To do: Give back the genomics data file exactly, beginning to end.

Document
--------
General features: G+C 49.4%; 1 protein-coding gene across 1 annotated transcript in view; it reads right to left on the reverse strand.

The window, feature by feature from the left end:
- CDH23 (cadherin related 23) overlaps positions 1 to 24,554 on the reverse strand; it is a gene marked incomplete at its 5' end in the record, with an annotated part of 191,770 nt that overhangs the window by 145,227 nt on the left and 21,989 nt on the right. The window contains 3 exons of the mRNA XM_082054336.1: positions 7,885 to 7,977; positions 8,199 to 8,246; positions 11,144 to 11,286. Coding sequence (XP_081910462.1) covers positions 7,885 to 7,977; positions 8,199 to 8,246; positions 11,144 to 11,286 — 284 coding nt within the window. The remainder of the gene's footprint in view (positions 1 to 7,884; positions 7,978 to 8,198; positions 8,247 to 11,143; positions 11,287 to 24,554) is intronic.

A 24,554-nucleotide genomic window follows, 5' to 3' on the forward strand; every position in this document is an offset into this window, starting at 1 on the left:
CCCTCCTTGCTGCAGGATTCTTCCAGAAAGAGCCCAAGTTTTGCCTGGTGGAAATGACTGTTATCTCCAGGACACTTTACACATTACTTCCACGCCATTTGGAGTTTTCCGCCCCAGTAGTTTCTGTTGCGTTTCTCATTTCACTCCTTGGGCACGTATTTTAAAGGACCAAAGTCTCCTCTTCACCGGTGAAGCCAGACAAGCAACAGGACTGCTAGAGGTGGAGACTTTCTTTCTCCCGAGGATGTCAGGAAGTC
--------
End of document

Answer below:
General features: G+C 49.4%; 1 protein-coding gene across 1 annotated transcript in view; it reads right to left on the reverse strand.

The window, feature by feature from the left end:
- CDH23 (cadherin related 23) overlaps positions 1 to 24,554 on the reverse strand; it is a gene marked incomplete at its 5' end in the record, with an annotated part of 191,770 nt that overhangs the window by 145,227 nt on the left and 21,989 nt on the right. The window contains 3 exons of the mRNA XM_082054336.1: positions 7,885 to 7,977; positions 8,199 to 8,246; positions 11,144 to 11,286. Coding sequence (XP_081910462.1) covers positions 7,885 to 7,977; positions 8,199 to 8,246; positions 11,144 to 11,286 — 284 coding nt within the window. The remainder of the gene's footprint in view (positions 1 to 7,884; positions 7,978 to 8,198; positions 8,247 to 11,143; positions 11,287 to 24,554) is intronic.

A 24,554-nucleotide genomic window follows, 5' to 3' on the forward strand; every position in this document is an offset into this window, starting at 1 on the left:
CCCTCCTTGCTGCAGGATTCTTCCAGAAAGAGCCCAAGTTTTGCCTGGTGGAAATGACTGTTATCTCCAGGACACTTTACACATTACTTCCACGCCATTTGGAGTTTTCCGCCCCAGTAGTTTCTGTTGCGTTTCTCATTTCACTCCTTGGGCACGTATTTTAAAGGACCAAAGTCTCCTCTTCACCGGTGAAGCCAGACAAGCAACAGGACTGCTAGAGGTGGAGACTTTCTTTCTCCCGAGGATGTCAGGAAGTC